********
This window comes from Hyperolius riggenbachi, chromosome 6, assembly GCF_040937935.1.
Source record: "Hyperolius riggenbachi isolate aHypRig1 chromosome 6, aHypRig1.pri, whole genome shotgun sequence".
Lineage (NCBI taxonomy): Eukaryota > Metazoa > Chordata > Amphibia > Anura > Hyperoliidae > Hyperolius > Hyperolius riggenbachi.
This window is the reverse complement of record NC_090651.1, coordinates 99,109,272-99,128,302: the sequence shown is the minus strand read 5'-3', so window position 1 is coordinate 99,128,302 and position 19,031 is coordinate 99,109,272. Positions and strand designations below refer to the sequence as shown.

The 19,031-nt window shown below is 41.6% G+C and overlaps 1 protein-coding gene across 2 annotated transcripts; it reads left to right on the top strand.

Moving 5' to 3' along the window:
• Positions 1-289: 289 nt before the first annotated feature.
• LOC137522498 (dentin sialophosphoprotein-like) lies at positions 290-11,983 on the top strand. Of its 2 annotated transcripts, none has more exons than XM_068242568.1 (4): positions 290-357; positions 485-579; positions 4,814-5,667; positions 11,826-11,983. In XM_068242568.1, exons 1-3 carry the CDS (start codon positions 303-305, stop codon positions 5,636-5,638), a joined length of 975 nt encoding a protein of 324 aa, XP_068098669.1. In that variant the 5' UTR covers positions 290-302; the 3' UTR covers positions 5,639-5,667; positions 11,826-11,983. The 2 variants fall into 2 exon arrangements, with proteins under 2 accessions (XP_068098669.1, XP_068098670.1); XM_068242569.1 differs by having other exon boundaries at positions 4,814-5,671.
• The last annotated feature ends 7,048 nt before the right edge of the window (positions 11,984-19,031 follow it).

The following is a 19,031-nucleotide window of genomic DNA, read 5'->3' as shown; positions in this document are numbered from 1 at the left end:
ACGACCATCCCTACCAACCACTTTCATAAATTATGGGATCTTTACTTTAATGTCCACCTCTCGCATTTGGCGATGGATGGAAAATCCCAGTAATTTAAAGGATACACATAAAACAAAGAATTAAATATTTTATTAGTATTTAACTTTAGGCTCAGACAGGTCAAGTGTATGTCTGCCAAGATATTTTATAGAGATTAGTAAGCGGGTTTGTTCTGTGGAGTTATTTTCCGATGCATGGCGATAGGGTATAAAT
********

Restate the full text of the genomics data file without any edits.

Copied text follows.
This window comes from Hyperolius riggenbachi, chromosome 6, assembly GCF_040937935.1.
Source record: "Hyperolius riggenbachi isolate aHypRig1 chromosome 6, aHypRig1.pri, whole genome shotgun sequence".
Lineage (NCBI taxonomy): Eukaryota > Metazoa > Chordata > Amphibia > Anura > Hyperoliidae > Hyperolius > Hyperolius riggenbachi.
This window is the reverse complement of record NC_090651.1, coordinates 99,109,272-99,128,302: the sequence shown is the minus strand read 5'-3', so window position 1 is coordinate 99,128,302 and position 19,031 is coordinate 99,109,272. Positions and strand designations below refer to the sequence as shown.

The 19,031-nt window shown below is 41.6% G+C and overlaps 1 protein-coding gene across 2 annotated transcripts; it reads left to right on the top strand.

Moving 5' to 3' along the window:
• Positions 1-289: 289 nt before the first annotated feature.
• LOC137522498 (dentin sialophosphoprotein-like) lies at positions 290-11,983 on the top strand. Of its 2 annotated transcripts, none has more exons than XM_068242568.1 (4): positions 290-357; positions 485-579; positions 4,814-5,667; positions 11,826-11,983. In XM_068242568.1, exons 1-3 carry the CDS (start codon positions 303-305, stop codon positions 5,636-5,638), a joined length of 975 nt encoding a protein of 324 aa, XP_068098669.1. In that variant the 5' UTR covers positions 290-302; the 3' UTR covers positions 5,639-5,667; positions 11,826-11,983. The 2 variants fall into 2 exon arrangements, with proteins under 2 accessions (XP_068098669.1, XP_068098670.1); XM_068242569.1 differs by having other exon boundaries at positions 4,814-5,671.
• The last annotated feature ends 7,048 nt before the right edge of the window (positions 11,984-19,031 follow it).

The following is a 19,031-nucleotide window of genomic DNA, read 5'->3' as shown; positions in this document are numbered from 1 at the left end:
ACGACCATCCCTACCAACCACTTTCATAAATTATGGGATCTTTACTTTAATGTCCACCTCTCGCATTTGGCGATGGATGGAAAATCCCAGTAATTTAAAGGATACACATAAAACAAAGAATTAAATATTTTATTAGTATTTAACTTTAGGCTCAGACAGGTCAAGTGTATGTCTGCCAAGATATTTTATAGAGATTAGTAAGCGGGTTTGTTCTGTGGAGTTATTTTCCGATGCATGGCGATAGGGTATAAAT